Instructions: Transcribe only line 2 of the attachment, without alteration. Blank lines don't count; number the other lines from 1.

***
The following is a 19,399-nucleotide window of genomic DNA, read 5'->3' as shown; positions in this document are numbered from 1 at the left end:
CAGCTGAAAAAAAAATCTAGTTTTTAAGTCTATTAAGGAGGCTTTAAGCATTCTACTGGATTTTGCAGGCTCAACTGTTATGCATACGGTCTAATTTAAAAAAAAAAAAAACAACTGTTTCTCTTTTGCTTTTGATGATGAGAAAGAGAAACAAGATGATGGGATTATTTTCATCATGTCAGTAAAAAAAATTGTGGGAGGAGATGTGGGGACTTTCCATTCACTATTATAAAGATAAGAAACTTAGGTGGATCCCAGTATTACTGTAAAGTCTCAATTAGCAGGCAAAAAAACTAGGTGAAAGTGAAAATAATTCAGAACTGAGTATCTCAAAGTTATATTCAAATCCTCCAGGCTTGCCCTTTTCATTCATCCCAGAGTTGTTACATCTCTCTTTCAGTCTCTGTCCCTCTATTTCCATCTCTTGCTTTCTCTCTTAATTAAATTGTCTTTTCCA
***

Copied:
CAGCTGAAAAAAAAATCTAGTTTTTAAGTCTATTAAGGAGGCTTTAAGCATTCTACTGGATTTTGCAGGCTCAACTGTTATGCATACGGTCTAATTTAAAAAAAAAAAAAACAACTGTTTCTCTTTTGCTTTTGATGATGAGAAAGAGAAACAAGATGATGGGATTATTTTCATCATGTCAGTAAAAAAAATTGTGGGAGGAGATGTGGGGACTTTCCATTCACTATTATAAAGATAAGAAACTTAGGTGGATCCCAGTATTACTGTAAAGTCTCAATTAGCAGGCAAAAAAACTAGGTGAAAGTGAAAATAATTCAGAACTGAGTATCTCAAAGTTATATTCAAATCCTCCAGGCTTGCCCTTTTCATTCATCCCAGAGTTGTTACATCTCTCTTTCAGTCTCTGTCCCTCTATTTCCATCTCTTGCTTTCTCTCTTAATTAAATTGTCTTTTCCA